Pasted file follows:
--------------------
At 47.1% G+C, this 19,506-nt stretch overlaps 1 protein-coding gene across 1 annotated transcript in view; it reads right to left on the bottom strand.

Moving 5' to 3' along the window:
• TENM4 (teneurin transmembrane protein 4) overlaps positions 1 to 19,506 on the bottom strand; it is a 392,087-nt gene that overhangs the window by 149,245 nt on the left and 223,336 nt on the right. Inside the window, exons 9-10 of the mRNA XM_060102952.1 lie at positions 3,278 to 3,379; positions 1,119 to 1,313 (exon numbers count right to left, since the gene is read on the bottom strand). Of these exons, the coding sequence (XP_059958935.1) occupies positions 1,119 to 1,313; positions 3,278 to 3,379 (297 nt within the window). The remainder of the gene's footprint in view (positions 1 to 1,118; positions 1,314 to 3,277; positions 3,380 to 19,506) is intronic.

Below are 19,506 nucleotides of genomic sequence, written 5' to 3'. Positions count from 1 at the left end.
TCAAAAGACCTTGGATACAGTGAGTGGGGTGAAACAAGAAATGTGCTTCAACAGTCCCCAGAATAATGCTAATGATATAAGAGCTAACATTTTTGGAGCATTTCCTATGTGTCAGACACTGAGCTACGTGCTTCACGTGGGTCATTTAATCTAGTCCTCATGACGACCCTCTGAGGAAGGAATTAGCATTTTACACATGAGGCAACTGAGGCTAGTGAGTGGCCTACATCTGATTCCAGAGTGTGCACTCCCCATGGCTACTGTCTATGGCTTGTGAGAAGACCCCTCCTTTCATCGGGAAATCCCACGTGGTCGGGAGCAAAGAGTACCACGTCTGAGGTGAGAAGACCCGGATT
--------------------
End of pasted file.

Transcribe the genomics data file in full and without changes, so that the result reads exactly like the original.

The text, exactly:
At 47.1% G+C, this 19,506-nt stretch overlaps 1 protein-coding gene across 1 annotated transcript in view; it reads right to left on the bottom strand.

Moving 5' to 3' along the window:
• TENM4 (teneurin transmembrane protein 4) overlaps positions 1 to 19,506 on the bottom strand; it is a 392,087-nt gene that overhangs the window by 149,245 nt on the left and 223,336 nt on the right. Inside the window, exons 9-10 of the mRNA XM_060102952.1 lie at positions 3,278 to 3,379; positions 1,119 to 1,313 (exon numbers count right to left, since the gene is read on the bottom strand). Of these exons, the coding sequence (XP_059958935.1) occupies positions 1,119 to 1,313; positions 3,278 to 3,379 (297 nt within the window). The remainder of the gene's footprint in view (positions 1 to 1,118; positions 1,314 to 3,277; positions 3,380 to 19,506) is intronic.

Below are 19,506 nucleotides of genomic sequence, written 5' to 3'. Positions count from 1 at the left end.
TCAAAAGACCTTGGATACAGTGAGTGGGGTGAAACAAGAAATGTGCTTCAACAGTCCCCAGAATAATGCTAATGATATAAGAGCTAACATTTTTGGAGCATTTCCTATGTGTCAGACACTGAGCTACGTGCTTCACGTGGGTCATTTAATCTAGTCCTCATGACGACCCTCTGAGGAAGGAATTAGCATTTTACACATGAGGCAACTGAGGCTAGTGAGTGGCCTACATCTGATTCCAGAGTGTGCACTCCCCATGGCTACTGTCTATGGCTTGTGAGAAGACCCCTCCTTTCATCGGGAAATCCCACGTGGTCGGGAGCAAAGAGTACCACGTCTGAGGTGAGAAGACCCGGATT